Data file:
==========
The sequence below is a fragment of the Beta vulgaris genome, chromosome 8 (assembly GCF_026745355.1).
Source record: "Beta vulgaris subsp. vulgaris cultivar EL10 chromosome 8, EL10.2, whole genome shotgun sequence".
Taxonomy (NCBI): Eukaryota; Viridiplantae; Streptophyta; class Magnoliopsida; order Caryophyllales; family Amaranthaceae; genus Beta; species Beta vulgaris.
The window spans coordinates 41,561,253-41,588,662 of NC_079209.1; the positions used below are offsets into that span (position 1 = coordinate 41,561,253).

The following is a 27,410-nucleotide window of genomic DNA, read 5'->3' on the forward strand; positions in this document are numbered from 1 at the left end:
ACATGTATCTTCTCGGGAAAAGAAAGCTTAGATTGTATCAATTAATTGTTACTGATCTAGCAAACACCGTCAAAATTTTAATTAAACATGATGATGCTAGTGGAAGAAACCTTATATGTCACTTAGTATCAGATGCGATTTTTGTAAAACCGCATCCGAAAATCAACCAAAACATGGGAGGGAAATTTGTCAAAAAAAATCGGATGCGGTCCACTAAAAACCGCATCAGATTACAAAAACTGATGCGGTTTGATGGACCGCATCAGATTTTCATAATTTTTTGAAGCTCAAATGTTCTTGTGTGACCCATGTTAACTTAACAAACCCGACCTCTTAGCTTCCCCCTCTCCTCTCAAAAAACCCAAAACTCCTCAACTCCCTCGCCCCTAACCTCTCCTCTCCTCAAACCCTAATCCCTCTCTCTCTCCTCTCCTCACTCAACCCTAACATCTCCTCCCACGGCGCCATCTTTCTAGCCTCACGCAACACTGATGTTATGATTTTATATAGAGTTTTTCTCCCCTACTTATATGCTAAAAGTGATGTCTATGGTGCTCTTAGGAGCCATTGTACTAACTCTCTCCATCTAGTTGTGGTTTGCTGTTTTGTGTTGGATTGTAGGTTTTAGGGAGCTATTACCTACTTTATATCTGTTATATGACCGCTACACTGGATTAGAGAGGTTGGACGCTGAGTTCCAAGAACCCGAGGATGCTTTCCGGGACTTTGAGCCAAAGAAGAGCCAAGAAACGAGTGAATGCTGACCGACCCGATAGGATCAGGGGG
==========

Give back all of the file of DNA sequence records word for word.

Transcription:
The sequence below is a fragment of the Beta vulgaris genome, chromosome 8 (assembly GCF_026745355.1).
Source record: "Beta vulgaris subsp. vulgaris cultivar EL10 chromosome 8, EL10.2, whole genome shotgun sequence".
Taxonomy (NCBI): Eukaryota; Viridiplantae; Streptophyta; class Magnoliopsida; order Caryophyllales; family Amaranthaceae; genus Beta; species Beta vulgaris.
The window spans coordinates 41,561,253-41,588,662 of NC_079209.1; the positions used below are offsets into that span (position 1 = coordinate 41,561,253).

The following is a 27,410-nucleotide window of genomic DNA, read 5'->3' on the forward strand; positions in this document are numbered from 1 at the left end:
ACATGTATCTTCTCGGGAAAAGAAAGCTTAGATTGTATCAATTAATTGTTACTGATCTAGCAAACACCGTCAAAATTTTAATTAAACATGATGATGCTAGTGGAAGAAACCTTATATGTCACTTAGTATCAGATGCGATTTTTGTAAAACCGCATCCGAAAATCAACCAAAACATGGGAGGGAAATTTGTCAAAAAAAATCGGATGCGGTCCACTAAAAACCGCATCAGATTACAAAAACTGATGCGGTTTGATGGACCGCATCAGATTTTCATAATTTTTTGAAGCTCAAATGTTCTTGTGTGACCCATGTTAACTTAACAAACCCGACCTCTTAGCTTCCCCCTCTCCTCTCAAAAAACCCAAAACTCCTCAACTCCCTCGCCCCTAACCTCTCCTCTCCTCAAACCCTAATCCCTCTCTCTCTCCTCTCCTCACTCAACCCTAACATCTCCTCCCACGGCGCCATCTTTCTAGCCTCACGCAACACTGATGTTATGATTTTATATAGAGTTTTTCTCCCCTACTTATATGCTAAAAGTGATGTCTATGGTGCTCTTAGGAGCCATTGTACTAACTCTCTCCATCTAGTTGTGGTTTGCTGTTTTGTGTTGGATTGTAGGTTTTAGGGAGCTATTACCTACTTTATATCTGTTATATGACCGCTACACTGGATTAGAGAGGTTGGACGCTGAGTTCCAAGAACCCGAGGATGCTTTCCGGGACTTTGAGCCAAAGAAGAGCCAAGAAACGAGTGAATGCTGACCGACCCGATAGGATCAGGGGG